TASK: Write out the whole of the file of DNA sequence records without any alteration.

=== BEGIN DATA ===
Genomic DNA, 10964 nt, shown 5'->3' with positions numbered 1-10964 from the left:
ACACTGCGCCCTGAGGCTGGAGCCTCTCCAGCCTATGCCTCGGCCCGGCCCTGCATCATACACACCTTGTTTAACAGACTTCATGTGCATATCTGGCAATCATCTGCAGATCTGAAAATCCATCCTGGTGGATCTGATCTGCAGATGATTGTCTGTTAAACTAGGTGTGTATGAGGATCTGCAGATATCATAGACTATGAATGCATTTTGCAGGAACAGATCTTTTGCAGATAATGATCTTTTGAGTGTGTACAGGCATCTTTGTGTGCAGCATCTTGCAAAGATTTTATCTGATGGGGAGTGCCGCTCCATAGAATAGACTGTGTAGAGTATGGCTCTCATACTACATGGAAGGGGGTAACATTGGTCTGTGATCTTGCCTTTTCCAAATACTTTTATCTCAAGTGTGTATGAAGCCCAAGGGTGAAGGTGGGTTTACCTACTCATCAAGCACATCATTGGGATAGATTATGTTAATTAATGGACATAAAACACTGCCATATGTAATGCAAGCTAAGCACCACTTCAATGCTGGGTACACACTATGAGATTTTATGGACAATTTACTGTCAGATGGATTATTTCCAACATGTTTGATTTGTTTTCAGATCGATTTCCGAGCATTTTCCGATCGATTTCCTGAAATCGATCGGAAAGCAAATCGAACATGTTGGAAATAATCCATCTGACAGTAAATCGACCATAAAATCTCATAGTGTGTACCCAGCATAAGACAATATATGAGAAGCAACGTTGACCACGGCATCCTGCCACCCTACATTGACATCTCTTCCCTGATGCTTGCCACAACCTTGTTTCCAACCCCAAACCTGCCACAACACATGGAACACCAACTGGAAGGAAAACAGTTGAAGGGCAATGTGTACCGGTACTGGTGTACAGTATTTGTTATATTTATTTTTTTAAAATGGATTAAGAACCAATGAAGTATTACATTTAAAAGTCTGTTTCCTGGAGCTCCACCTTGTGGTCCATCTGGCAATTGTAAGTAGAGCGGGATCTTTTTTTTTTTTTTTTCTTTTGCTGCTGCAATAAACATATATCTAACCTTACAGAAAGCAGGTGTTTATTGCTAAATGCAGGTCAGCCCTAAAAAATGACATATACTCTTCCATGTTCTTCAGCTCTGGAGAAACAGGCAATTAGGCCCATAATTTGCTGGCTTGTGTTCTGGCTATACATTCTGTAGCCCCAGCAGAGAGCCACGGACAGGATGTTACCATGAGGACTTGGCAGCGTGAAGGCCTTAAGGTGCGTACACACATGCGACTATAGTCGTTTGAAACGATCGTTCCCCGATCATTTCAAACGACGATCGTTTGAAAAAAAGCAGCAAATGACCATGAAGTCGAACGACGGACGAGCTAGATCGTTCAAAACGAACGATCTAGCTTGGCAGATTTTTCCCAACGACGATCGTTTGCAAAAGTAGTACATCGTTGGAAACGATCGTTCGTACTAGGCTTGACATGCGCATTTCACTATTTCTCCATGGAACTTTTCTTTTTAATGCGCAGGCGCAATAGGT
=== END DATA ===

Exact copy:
Genomic DNA, 10964 nt, shown 5'->3' with positions numbered 1-10964 from the left:
ACACTGCGCCCTGAGGCTGGAGCCTCTCCAGCCTATGCCTCGGCCCGGCCCTGCATCATACACACCTTGTTTAACAGACTTCATGTGCATATCTGGCAATCATCTGCAGATCTGAAAATCCATCCTGGTGGATCTGATCTGCAGATGATTGTCTGTTAAACTAGGTGTGTATGAGGATCTGCAGATATCATAGACTATGAATGCATTTTGCAGGAACAGATCTTTTGCAGATAATGATCTTTTGAGTGTGTACAGGCATCTTTGTGTGCAGCATCTTGCAAAGATTTTATCTGATGGGGAGTGCCGCTCCATAGAATAGACTGTGTAGAGTATGGCTCTCATACTACATGGAAGGGGGTAACATTGGTCTGTGATCTTGCCTTTTCCAAATACTTTTATCTCAAGTGTGTATGAAGCCCAAGGGTGAAGGTGGGTTTACCTACTCATCAAGCACATCATTGGGATAGATTATGTTAATTAATGGACATAAAACACTGCCATATGTAATGCAAGCTAAGCACCACTTCAATGCTGGGTACACACTATGAGATTTTATGGACAATTTACTGTCAGATGGATTATTTCCAACATGTTTGATTTGTTTTCAGATCGATTTCCGAGCATTTTCCGATCGATTTCCTGAAATCGATCGGAAAGCAAATCGAACATGTTGGAAATAATCCATCTGACAGTAAATCGACCATAAAATCTCATAGTGTGTACCCAGCATAAGACAATATATGAGAAGCAACGTTGACCACGGCATCCTGCCACCCTACATTGACATCTCTTCCCTGATGCTTGCCACAACCTTGTTTCCAACCCCAAACCTGCCACAACACATGGAACACCAACTGGAAGGAAAACAGTTGAAGGGCAATGTGTACCGGTACTGGTGTACAGTATTTGTTATATTTATTTTTTTAAAATGGATTAAGAACCAATGAAGTATTACATTTAAAAGTCTGTTTCCTGGAGCTCCACCTTGTGGTCCATCTGGCAATTGTAAGTAGAGCGGGATCTTTTTTTTTTTTTTTTCTTTTGCTGCTGCAATAAACATATATCTAACCTTACAGAAAGCAGGTGTTTATTGCTAAATGCAGGTCAGCCCTAAAAAATGACATATACTCTTCCATGTTCTTCAGCTCTGGAGAAACAGGCAATTAGGCCCATAATTTGCTGGCTTGTGTTCTGGCTATACATTCTGTAGCCCCAGCAGAGAGCCACGGACAGGATGTTACCATGAGGACTTGGCAGCGTGAAGGCCTTAAGGTGCGTACACACATGCGACTATAGTCGTTTGAAACGATCGTTCCCCGATCATTTCAAACGACGATCGTTTGAAAAAAAGCAGCAAATGACCATGAAGTCGAACGACGGACGAGCTAGATCGTTCAAAACGAACGATCTAGCTTGGCAGATTTTTCCCAACGACGATCGTTTGCAAAAGTAGTACATCGTTGGAAACGATCGTTCGTACTAGGCTTGACATGCGCATTTCACTATTTCTCCATGGAACTTTTCTTTTTAATGCGCAGGCGCAATAGGT